Two weeks ago it was the turn of Draghi and the European Central Bank who had to decide about monetary policy. Last week was the time of Janet Yellen and Federal Reserve who announced to maintain unchanged interest rates in the monetary policy meeting of 25-26 July. Reference rates remain at 1,25%.
Currency news last week: Dovish Draghi Cannot Get the Euro Off from the Podium
In the post-meeting report, given the absence of President Janet Yellen’s regular press conference, it is reported that US central bank is planning to start reducing the monetary policy stimulus “relatively soon”. It is unclear whether ‘relatively soon’ refers to ‘this autumn’ or ‘early next year’. The Fed also shows confidence in rising inflation close to the target set at 2%.
With the arrival of the autumn, the central bank will begin selling the bonds it has accumulated within its budget for a total of $4,5 trillion.
At the same time, according to analysts, it should happen the next rise in interest rates after the rise in June.
US GDP (preliminary) and Manufacturing and Services PMIs have also been published during the week.
Preliminary US GDP rose in the second quarter of 2017, and the figure for the previous survey showed an increase of 1,2%, which marks a + 2,6% that confirms the expectations.
Even manufacturing and service PMIs do not disappoint in July: manufacturing PMI went from 52,0 to 53,2 percent against a consensus of 52,1.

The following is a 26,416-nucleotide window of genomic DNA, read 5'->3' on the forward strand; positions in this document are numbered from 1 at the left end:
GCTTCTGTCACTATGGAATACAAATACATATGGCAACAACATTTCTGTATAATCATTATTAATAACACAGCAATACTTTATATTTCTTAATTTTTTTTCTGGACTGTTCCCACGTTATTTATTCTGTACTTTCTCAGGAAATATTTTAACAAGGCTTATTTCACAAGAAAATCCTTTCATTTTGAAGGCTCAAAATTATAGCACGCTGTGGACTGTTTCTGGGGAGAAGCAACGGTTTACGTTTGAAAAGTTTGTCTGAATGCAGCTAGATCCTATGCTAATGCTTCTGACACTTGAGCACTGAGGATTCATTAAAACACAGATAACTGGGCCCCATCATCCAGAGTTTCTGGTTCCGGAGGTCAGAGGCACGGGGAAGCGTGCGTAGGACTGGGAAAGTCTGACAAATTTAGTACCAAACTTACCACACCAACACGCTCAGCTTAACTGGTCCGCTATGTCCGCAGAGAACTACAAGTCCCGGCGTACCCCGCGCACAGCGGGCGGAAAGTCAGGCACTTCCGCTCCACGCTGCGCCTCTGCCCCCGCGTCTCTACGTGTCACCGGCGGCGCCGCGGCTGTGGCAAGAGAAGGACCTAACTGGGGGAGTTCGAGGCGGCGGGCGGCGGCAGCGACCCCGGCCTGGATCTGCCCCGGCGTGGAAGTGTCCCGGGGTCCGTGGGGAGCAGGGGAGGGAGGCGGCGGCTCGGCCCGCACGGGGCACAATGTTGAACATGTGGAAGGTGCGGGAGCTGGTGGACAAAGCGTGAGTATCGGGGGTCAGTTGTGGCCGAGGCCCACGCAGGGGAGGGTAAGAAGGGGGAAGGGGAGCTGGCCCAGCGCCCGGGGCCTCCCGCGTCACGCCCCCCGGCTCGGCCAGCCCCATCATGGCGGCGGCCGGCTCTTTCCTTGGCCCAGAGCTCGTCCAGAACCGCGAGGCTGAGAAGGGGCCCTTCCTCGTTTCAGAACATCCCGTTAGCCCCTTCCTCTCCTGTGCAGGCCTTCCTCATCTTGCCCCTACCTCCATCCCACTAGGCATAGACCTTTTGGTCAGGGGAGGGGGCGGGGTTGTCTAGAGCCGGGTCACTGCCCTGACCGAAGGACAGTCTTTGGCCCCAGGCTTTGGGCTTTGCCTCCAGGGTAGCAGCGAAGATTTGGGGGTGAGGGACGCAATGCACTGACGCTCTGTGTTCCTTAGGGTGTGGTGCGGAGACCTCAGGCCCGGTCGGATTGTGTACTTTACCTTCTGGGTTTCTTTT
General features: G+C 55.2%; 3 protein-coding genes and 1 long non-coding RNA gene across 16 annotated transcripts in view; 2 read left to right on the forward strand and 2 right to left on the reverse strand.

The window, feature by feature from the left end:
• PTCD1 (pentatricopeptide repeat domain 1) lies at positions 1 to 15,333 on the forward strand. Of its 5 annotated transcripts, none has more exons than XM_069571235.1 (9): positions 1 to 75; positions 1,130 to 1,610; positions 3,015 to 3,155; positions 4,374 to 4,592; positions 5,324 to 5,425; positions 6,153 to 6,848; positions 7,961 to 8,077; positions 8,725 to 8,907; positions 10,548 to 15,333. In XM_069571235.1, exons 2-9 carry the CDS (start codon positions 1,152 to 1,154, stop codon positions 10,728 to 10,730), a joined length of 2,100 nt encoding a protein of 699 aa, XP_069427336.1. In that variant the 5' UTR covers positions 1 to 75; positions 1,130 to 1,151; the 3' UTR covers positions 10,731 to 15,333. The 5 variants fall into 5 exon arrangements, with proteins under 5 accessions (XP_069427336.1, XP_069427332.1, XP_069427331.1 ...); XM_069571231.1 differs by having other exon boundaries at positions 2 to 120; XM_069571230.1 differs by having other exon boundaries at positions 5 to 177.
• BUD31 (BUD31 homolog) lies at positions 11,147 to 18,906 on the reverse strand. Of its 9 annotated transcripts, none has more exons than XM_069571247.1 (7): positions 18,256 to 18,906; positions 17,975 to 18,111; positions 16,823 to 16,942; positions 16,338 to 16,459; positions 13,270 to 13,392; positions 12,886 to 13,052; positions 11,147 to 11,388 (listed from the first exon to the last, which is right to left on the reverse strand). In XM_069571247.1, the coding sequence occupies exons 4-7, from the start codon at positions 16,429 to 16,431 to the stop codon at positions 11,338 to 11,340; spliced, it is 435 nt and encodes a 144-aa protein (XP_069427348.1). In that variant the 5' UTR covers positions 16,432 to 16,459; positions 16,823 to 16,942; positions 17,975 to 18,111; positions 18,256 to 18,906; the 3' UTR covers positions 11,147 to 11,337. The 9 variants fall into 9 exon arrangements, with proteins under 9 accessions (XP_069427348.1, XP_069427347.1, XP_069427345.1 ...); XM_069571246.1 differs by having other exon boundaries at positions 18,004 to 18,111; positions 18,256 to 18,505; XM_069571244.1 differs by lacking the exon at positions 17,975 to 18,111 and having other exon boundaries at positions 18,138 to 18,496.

The PMI of services did not depart from the previous figure of 54,2. Analysts predicted a slight decline to 54,0 which did not happened. Markit’s composite PMI also improved from 53,9 to 54,2.
Same data were also published for the Eurozone, but they disappointed the market for the month of July.
The manufacturing PMI, which in the previous survey had recorded a 57,4, this time scored 56,8. Analysts predicted a downturn in the index, but only up to 57,2.The composite PMI, however, went from 56,3 to 55,8. Analysts had estimated a slight decline to 56,2. Lastly, the PMI of the services remained stable at 55,4 but still disappointed expectations of 55,5.
What has surprised instead in July for the Eurozone was the ‘sentiment on the economy’. The Economic Sentiment Indicator survey found a data that improved from 111,1 in June to 111,2 in July. Analysts predicted a drop to 110,8.
The market movers of the next week (31 July – 4 August) will be multiple on the Economic Calendar.
One of the most important events of the week will be the Bank of England meeting. Everyone is convinced that Mark Carney will not decide to change interest rates, so the focus of the markets will be all for the report on inflation and the positions taken by members of the central bank.
Among the most important market movers of the week are definitely those on inflation in Italy and the Eurozone that will allow us to figure out how much road we will still have to go to achieve the ECB target.
In the weekend, as usual, the market will wait for US Non Farm Payrolls.